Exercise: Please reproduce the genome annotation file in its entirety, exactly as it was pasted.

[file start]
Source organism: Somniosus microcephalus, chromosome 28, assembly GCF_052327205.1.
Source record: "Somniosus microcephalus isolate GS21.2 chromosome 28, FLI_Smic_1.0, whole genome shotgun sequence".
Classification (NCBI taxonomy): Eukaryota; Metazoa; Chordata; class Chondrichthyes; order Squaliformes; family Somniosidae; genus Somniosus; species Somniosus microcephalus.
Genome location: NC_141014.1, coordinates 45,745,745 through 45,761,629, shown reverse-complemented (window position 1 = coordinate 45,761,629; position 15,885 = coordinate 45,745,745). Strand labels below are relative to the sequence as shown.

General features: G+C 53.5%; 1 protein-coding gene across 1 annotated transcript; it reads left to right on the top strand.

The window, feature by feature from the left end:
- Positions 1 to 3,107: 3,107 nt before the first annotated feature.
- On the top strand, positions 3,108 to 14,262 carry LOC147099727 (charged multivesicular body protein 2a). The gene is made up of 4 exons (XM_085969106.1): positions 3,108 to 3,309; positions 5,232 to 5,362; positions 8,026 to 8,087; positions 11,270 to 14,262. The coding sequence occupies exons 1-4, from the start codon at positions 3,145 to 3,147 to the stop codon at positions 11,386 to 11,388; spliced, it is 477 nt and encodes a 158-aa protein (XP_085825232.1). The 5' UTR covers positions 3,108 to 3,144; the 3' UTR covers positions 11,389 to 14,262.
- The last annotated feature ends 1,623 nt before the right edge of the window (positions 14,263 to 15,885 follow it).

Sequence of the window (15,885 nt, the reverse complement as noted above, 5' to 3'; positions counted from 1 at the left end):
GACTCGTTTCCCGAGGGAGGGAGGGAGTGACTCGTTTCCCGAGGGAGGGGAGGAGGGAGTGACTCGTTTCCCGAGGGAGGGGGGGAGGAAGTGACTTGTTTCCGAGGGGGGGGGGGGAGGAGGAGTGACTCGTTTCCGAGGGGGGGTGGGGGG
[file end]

Source organism: Somniosus microcephalus, chromosome 28, assembly GCF_052327205.1.
Source record: "Somniosus microcephalus isolate GS21.2 chromosome 28, FLI_Smic_1.0, whole genome shotgun sequence".
Classification (NCBI taxonomy): Eukaryota; Metazoa; Chordata; class Chondrichthyes; order Squaliformes; family Somniosidae; genus Somniosus; species Somniosus microcephalus.
Genome location: NC_141014.1, coordinates 45,745,745 through 45,761,629, shown reverse-complemented (window position 1 = coordinate 45,761,629; position 15,885 = coordinate 45,745,745). Strand labels below are relative to the sequence as shown.

General features: G+C 53.5%; 1 protein-coding gene across 1 annotated transcript; it reads left to right on the top strand.

The window, feature by feature from the left end:
- Positions 1 to 3,107: 3,107 nt before the first annotated feature.
- On the top strand, positions 3,108 to 14,262 carry LOC147099727 (charged multivesicular body protein 2a). The gene is made up of 4 exons (XM_085969106.1): positions 3,108 to 3,309; positions 5,232 to 5,362; positions 8,026 to 8,087; positions 11,270 to 14,262. The coding sequence occupies exons 1-4, from the start codon at positions 3,145 to 3,147 to the stop codon at positions 11,386 to 11,388; spliced, it is 477 nt and encodes a 158-aa protein (XP_085825232.1). The 5' UTR covers positions 3,108 to 3,144; the 3' UTR covers positions 11,389 to 14,262.
- The last annotated feature ends 1,623 nt before the right edge of the window (positions 14,263 to 15,885 follow it).

Sequence of the window (15,885 nt, the reverse complement as noted above, 5' to 3'; positions counted from 1 at the left end):
GACTCGTTTCCCGAGGGAGGGAGGGAGTGACTCGTTTCCCGAGGGAGGGGAGGAGGGAGTGACTCGTTTCCCGAGGGAGGGGGGGAGGAAGTGACTTGTTTCCGAGGGGGGGGGGGGAGGAGGAGTGACTCGTTTCCGAGGGGGGGTGGGGGG